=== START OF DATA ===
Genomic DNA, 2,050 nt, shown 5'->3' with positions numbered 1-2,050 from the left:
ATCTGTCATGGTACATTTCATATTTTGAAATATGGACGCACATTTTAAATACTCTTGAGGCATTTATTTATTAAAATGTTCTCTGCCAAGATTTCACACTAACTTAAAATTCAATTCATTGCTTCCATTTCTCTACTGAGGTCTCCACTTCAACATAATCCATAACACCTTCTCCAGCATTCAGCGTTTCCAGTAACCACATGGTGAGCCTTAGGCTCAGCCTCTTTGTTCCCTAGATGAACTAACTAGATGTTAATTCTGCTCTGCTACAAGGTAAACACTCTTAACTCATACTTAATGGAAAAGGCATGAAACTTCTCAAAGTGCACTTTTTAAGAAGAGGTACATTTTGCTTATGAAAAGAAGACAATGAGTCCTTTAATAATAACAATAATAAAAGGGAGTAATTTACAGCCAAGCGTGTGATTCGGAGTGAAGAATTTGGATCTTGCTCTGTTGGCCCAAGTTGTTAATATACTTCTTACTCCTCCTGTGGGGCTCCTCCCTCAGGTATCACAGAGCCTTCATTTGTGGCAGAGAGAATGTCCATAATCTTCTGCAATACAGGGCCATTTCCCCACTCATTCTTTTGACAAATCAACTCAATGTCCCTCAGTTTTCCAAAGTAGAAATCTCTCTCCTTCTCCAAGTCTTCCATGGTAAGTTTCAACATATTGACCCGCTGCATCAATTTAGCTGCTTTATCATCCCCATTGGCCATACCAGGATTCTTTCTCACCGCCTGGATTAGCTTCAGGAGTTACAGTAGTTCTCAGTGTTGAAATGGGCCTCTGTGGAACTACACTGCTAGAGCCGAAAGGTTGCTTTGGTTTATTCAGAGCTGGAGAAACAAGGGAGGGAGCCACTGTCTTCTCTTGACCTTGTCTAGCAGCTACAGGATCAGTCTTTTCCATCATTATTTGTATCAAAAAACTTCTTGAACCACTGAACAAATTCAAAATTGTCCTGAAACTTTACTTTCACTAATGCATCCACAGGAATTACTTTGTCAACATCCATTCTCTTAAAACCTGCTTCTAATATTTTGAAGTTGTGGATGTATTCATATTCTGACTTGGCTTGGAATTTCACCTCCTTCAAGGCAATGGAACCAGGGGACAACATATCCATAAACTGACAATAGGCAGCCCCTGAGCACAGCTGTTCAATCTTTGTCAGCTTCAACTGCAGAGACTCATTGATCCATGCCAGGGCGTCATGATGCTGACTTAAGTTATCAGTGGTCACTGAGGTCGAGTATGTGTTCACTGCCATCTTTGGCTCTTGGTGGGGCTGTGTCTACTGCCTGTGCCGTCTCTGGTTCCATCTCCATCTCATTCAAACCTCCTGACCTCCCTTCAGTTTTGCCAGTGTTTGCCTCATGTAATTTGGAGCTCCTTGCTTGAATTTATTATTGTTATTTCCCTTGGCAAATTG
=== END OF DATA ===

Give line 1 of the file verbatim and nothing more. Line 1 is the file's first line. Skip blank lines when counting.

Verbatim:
Genomic DNA, 2,050 nt, shown 5'->3' with positions numbered 1-2,050 from the left: